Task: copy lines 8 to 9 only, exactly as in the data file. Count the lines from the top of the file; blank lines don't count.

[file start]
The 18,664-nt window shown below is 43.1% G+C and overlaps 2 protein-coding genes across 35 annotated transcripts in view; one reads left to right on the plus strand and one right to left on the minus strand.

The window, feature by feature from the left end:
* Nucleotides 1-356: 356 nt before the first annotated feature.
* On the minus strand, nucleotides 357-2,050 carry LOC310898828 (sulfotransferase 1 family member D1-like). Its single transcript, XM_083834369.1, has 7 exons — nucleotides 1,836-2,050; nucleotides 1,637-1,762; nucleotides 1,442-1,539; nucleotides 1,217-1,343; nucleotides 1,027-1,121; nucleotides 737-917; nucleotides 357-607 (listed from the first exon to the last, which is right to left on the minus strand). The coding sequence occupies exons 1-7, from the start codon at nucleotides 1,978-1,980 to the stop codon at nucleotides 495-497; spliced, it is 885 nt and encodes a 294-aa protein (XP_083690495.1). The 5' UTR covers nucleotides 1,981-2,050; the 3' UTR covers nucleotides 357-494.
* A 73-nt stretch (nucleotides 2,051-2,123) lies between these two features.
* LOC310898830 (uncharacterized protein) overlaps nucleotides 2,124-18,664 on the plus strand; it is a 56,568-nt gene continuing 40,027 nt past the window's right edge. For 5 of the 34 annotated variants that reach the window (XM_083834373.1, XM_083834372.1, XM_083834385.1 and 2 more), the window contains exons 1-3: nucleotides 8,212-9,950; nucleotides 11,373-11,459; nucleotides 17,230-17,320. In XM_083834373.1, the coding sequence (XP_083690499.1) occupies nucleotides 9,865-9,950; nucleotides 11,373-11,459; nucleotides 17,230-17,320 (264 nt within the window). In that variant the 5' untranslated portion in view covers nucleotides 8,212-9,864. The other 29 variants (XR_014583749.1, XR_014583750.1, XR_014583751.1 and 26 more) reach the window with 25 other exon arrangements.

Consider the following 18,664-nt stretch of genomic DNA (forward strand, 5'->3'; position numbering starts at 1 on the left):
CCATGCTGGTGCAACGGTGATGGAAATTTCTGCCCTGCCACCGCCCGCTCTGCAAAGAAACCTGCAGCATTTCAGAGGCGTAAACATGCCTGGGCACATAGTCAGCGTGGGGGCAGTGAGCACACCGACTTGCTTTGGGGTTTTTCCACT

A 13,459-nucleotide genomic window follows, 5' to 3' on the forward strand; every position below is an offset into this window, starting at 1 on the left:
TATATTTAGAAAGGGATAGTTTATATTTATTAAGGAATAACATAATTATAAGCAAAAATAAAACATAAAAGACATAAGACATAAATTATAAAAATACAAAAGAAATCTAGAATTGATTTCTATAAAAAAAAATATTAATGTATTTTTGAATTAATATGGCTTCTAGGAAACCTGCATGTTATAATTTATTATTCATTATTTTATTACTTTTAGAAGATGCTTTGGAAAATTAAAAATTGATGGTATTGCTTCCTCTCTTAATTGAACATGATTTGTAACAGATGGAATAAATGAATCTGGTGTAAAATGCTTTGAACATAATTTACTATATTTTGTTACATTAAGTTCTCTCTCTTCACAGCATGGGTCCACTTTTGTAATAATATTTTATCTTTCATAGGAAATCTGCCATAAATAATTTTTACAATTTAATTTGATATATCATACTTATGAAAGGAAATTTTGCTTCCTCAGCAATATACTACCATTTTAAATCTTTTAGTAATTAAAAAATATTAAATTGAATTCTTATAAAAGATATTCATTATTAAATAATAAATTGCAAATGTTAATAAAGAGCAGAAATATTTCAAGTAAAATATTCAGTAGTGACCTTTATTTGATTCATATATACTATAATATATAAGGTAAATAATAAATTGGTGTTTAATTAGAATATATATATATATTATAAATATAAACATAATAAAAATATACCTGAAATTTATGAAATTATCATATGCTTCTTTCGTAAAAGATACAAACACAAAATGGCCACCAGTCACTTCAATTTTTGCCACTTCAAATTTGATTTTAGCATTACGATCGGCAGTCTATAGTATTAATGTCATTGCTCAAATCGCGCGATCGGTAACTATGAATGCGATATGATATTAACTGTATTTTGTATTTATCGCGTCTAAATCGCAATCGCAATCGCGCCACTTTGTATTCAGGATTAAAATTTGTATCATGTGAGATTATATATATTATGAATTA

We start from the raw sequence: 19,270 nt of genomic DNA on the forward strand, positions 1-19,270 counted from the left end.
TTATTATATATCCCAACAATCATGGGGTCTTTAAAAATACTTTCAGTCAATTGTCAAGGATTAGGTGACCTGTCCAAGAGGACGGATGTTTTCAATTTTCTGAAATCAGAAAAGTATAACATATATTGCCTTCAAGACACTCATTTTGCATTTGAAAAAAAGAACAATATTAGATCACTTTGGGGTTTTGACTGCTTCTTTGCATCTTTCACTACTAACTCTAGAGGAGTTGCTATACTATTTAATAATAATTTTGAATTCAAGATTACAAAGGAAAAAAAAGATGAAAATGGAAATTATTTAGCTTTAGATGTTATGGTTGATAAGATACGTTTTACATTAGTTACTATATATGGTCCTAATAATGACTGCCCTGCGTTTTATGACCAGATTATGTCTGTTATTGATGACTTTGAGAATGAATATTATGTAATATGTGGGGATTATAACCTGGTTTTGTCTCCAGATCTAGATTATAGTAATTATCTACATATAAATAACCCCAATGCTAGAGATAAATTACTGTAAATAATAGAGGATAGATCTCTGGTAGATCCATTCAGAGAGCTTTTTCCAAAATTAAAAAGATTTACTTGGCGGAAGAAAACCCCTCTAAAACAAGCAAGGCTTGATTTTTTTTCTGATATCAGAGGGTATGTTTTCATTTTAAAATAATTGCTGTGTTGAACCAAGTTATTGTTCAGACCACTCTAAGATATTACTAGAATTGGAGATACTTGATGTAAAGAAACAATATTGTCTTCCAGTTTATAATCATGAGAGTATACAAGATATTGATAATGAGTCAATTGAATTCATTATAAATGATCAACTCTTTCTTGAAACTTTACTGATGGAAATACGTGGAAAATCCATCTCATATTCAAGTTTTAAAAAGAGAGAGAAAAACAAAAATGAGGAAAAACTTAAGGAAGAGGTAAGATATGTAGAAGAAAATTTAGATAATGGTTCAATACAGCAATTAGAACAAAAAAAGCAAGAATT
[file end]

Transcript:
CCATGCTGGTGCAACGGTGATGGAAATTTCTGCCCTGCCACCGCCCGCTCTGCAAAGAAACCTGCAGCATTTCAGAGGCGTAAACATGCCTGGGCACATAGTCAGCGTGGGGGCAGTGAGCACACCGACTTGCTTTGGGGTTTTTCCACT

A 13,459-nucleotide genomic window follows, 5' to 3' on the forward strand; every position below is an offset into this window, starting at 1 on the left: